How to Start Watercolour Painting
You have been making studies of apples. The next step in how to start watercolour painting is to go ahead and make a painting.
The difference between a study and a painting is that you have to take a longer look at what you are doing and think about the whole picture.
In other words, you have to arrange and compose.
You put the apple on some surface, a table, a book or even a plate, and think about the background - something simple like a piece of plain cloth or a towel over a book.
The paper in front of you is bounded by its edges - it is square or rectangular.
The objects in front of you are not bound by anything, so it is quite a good idea to have some kind of a frame, a small mount perhaps to look through and decide on the limits of your composition.
It's rather like looking through a viewfinder of a camera.
Before you start the painting it is good to make some preparations. Do a few drawings and practice some of the difficult bits.
Also, make some tonal studies. These are studies done in the different tones of just one colour.
All these things make you use your eyes and notice more in the scene you are going to paint.
The moment comes when you are about to start the actual painting and it can be daunting. An army of doubts can race forward to meet your advancing forces and critical, sneering voices wither your confidence and pour scorn on your bravery.
There are things you can do to avoid these nerves.
Take care of yourself, be rested and relaxed.
Deal with any pressing administrative concerns like paying bills.
Make those phone calls to the plumber - get all the practical matters out of the way. This will get you some way along the road to inner peace if not quite the final destination.
If you can meditate or pray this is even better. I like to thank the creator for the opportunity to express the beauty of the creation.
But if you feel that this is too theistic, do something like playing some of your favourite music and then keep silent for a few minutes.
This really does help you to let go of the world.
Then you want to take your brush and dip it in some light colour (or if you feel too nervous, use no colour at all!) and make a gesture on the paper with it, which for you should sum up the whole feeling of the painting.
This is what the Chinese call the Chi of the painting and they do this superbly.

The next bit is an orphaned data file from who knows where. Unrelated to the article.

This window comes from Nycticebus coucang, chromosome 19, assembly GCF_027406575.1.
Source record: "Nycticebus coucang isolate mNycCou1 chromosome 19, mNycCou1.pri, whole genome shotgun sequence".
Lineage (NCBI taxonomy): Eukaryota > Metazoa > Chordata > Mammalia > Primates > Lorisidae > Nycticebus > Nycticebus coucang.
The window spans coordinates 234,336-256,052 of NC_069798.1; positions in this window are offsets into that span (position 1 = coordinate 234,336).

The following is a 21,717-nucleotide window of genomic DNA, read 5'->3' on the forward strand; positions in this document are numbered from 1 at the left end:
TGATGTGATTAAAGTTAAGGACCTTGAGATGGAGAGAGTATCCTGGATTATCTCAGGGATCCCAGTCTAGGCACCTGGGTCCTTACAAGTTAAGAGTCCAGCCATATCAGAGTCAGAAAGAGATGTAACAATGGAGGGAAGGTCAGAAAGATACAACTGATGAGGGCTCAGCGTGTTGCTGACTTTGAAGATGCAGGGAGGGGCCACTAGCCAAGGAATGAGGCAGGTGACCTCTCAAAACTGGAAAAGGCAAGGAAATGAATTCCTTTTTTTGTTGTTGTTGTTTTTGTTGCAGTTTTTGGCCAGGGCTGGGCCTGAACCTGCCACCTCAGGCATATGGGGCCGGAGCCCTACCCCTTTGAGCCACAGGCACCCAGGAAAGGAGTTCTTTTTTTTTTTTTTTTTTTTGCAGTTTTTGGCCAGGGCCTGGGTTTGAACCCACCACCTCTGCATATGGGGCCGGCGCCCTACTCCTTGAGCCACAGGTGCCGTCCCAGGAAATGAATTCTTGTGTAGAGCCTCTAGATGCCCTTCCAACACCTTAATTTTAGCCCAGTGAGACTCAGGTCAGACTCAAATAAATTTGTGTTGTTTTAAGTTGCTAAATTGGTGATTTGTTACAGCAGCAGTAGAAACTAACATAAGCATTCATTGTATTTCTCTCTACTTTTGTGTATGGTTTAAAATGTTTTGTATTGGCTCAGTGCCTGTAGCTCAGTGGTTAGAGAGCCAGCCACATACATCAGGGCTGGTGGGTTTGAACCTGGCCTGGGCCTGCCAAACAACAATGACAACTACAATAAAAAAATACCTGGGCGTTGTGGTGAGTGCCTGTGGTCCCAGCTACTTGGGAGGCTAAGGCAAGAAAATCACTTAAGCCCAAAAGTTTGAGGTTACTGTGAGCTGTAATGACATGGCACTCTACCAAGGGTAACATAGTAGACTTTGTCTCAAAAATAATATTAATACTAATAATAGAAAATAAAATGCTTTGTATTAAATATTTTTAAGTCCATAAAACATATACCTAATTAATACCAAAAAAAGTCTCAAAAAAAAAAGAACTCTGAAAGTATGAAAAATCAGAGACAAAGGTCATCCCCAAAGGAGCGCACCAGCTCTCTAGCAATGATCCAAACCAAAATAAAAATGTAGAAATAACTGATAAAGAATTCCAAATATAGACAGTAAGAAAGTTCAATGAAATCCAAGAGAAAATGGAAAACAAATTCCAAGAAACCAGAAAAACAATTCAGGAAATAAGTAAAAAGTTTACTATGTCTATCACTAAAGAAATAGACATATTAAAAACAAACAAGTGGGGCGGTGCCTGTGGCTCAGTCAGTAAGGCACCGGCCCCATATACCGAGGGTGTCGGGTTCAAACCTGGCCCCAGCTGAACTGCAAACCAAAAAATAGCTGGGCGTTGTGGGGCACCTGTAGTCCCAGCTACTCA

If you don't make a very strong dark mark, it doesn't really matter what this looks like. It just helps to give some structure to the composition and helps you to place the shapes.
Now you want to put in the areas of the darkest colour. I like to do this at once for two reasons.
Firstly, it keeps the picture together.
Secondly, it is good to make the darkest darks early on, because if your paper gets wet, you can't add any more dark to it.
The advantage of drawing carefully as a preparation is that you can see where the dark areas are. They define the shapes for you.
Then while the paint is still wet, you can put in the mid-tones and the lighter tones. Or you can wait until the washes dry.
Usually there are some areas where you can't let colours run in - maybe you are painting a red apple against a blue background. You can let the colours in the apple blend together but you will have to wait until it dries before you put in the background.
In how to start watercolour painting, I can't really advise you more at this stage without having an actual painting in front of me.
As a general rule, you want to work your way round the painting without getting too obsessed with any part until you have covered the whole area.
There will come a time when you will have to let go. It is very tempting to become obsessed with details. They are not so important. The details you want to put in are the ones which are essential to the story.
Details can be a terrible distraction - they can tie you into one part of the painting so that you no longer see the whole and once you become worried about them, this is what your painting will express.
If you feel that a painting has lost its first fine exuberance, there are all sorts of things you can do to detach yourself - you don't need to give up.
It is quite amazing how, when you do these things, the answer comes.
So don't ever "worry" at a painting - it is a sign of tiredness when you do this.
Finally you reach the point when either you have to admit defeat or celebrate victory.
Never admit defeat
If the painting turns out to be not as good as its original promise, treat it with respect as a step on the way to the goal.
There is very little tuition available in how to watercolor paint.
Most people have to learn by trial and error.
Never tear up what you have done. Keep it for a while and look at it with fresh eyes. It might be that there is something you can do to rescue the painting, but if there isn't, just respect it for what it has taught you.
It is what I call a "learner". You can tear it up at this point; I turn them over and use the backs for experimental work. You can always do another and this will turn out better.
But let us imagine that you have managed to escape the pitfalls of despair, avoided the obsessive detail trap and have resolved any other problems by taking a brief trip to Hawaii, before returning to complete your "Still life with apples".
Now you can do some flowers.
Copyright © 2016 Christian Wharton. All rights reserved.